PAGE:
Comparison of LPRs for the first and last 4 min epochs of sessions 1-3 showed improvement across all days within the THREE-day group (Fig. 2C)(F(7,35) = 12.86; p < 0.0001). Post hoc analysis, however, revealed that this improvement did not occur within a session (1, q(2,35) = 2.72, NS; 2, q(2,35) = 1.18, NS; 3, q(2,35) = 0.86, NS) but occurred spontaneously between session 1 versus 2 (q(4,35) = 5.89; p < 0.005) and session 2 versus 3 (q(3,35) = 3.61; p < 0.05). No spontaneous improvement was noted between session 3 versus 4 (Fig. 2c) (EIGHT-day group, q(3,35) = 2.73, NS; ELEVEN-day group, q(2,35) = 2.12, NS).
Experiment 1: decay of Arc mRNA levels in NT animals differs across brain structures
The inset of Figure 3 plots the overall mean (±SEM) 35S cpm across ROIs in section 2 for HC, NT, OT, and NT-60 animals (n = 5 for each) from experiment 1. Comparison of autoradiographic data showed significant induction of Arc mRNA in the NT group (Fig. 3, inset) (F(3,112) = 22.30; p < 0.001) relative to all other groups, whereas OT and NT-60 animals demonstrated significantly higher levels relative to HC controls (Fig. 3A). As demonstrated previously (Kelly and Deadwyler, 2002), Arc mRNA was expressed at different levels across these ROIs (Fig. 3A) (F(7,112) = 150.21; p < 0.001). In NT-60 animals, Arc mRNA levels demonstrated elevation in some [infra/prelimbic cortex (LIM); somatosensory cortex (SOM); subiculum (SUB); and caudate-putamen (CPu)] but not all ROIs contained in section 2 (Fig. 3A) (F(21,112) = 13.12; p < 0.001).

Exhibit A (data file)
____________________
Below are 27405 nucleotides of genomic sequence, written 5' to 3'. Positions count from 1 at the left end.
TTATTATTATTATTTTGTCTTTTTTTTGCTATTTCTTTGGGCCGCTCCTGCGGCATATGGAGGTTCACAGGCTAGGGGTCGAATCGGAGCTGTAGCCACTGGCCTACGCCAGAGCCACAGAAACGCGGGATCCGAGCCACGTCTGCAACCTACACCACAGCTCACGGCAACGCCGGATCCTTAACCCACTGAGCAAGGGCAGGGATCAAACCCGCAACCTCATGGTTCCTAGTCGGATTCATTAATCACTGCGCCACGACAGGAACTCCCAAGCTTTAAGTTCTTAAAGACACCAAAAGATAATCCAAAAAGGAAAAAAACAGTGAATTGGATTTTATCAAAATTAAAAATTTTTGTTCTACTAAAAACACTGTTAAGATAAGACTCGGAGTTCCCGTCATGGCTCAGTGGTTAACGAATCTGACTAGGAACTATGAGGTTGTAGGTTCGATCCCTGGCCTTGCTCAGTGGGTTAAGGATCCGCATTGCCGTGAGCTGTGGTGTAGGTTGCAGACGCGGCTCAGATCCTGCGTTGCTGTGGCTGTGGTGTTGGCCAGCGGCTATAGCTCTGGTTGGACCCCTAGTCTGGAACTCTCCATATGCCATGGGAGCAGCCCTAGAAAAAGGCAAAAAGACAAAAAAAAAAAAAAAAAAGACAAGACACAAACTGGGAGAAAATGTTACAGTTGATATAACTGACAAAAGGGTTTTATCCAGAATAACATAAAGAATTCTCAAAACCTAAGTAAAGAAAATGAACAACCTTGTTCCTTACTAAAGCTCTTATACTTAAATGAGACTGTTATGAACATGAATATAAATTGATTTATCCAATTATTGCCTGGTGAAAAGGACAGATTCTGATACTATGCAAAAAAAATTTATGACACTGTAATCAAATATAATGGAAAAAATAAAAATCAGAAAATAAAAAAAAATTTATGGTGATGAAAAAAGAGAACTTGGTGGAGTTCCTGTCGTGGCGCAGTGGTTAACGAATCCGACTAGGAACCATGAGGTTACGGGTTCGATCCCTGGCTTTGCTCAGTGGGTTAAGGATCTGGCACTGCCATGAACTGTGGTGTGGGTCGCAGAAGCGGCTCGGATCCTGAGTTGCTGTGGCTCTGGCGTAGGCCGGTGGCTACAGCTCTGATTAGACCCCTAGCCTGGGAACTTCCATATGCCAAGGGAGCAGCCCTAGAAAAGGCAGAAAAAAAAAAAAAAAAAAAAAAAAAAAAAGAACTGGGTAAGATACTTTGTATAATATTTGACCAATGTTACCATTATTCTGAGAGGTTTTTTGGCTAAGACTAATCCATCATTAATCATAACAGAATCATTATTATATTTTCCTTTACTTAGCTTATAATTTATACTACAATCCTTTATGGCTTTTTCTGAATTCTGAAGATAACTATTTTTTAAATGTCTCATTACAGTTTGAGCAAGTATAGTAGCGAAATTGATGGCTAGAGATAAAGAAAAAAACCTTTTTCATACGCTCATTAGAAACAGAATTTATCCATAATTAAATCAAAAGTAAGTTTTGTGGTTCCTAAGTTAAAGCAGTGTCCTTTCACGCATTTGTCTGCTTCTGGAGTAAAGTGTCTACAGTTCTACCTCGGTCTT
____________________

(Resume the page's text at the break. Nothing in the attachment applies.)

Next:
The NT group also demonstrated elevated Arc mRNA levels in ROIs located in sections 1, 3, and 4 (Fig. 3B). In anterior cingulate and piriform cortex, NT animals demonstrated the highest levels of Arc mRNA relative to all other groups, whereas OT and NT-60 animals differed only from the HC group (Fig. 3B)(F(3,16) = 9.98, p < 0.001 and F(3,16) = 20.90, p < 0.001, respectively). NT animals exhibited significant induction of Arc mRNA relative to the HC group in insular cortex (F(3,16) = 4.19; p < 0.05) and relative to all other groups (F(3,16) = 8.71; p < 0.001) in the central nucleus of the amygdala (CeA) (Fig. 3B). There were no differences among HC, OT, or NT-60 animals in either insular cortex or CeA.
Figure 4 shows photomicrographs of emulsion-dipped slides (one region per section) detailing the subcellular localization of Arc mRNA in HC, NT, OT, and NT-60 animals. As described above, NT animals demonstrated more intense labeling than HC, OT, and NT-60 animals in most ROIs. Labeling of Arc mRNA was found over the Nissl-stained cell bodies, and distinct linear deposits of granules could be seen to extend from the cell body region, presumably following the course of Arc mRNA migrating into dendrites (Lyford et al., 1995; Steward et al., 1998).
Only NT animals demonstrate an increase in Arc protein after the session
Optical densities from Western blot films (Fig. 5) indicated that Arc protein in frontal cortex was significantly increased (Fig. 5A) (F(2,14) = 4.49; p < 0.05) in NT animals (n = 6) relative to both HC (n = 5) and OT animals (n = 6). The elevation in NT Arc protein levels persisted 60 min after the session (Fig. 5B) (t(8) = 12.00; p < 0.05), as indicated by a comparison of the NT-60 (n = 6) and HC groups (n = 4). These results are consistent with the above-noted elevations in NT Arc mRNA levels in frontal areas anterior cingulate cortex (ACC), LIM, and piriform cortex (PIR) measured 30 and 60 min after the session.
Experiment 2: levels of Arc mRNA induction decrease rapidly after additional training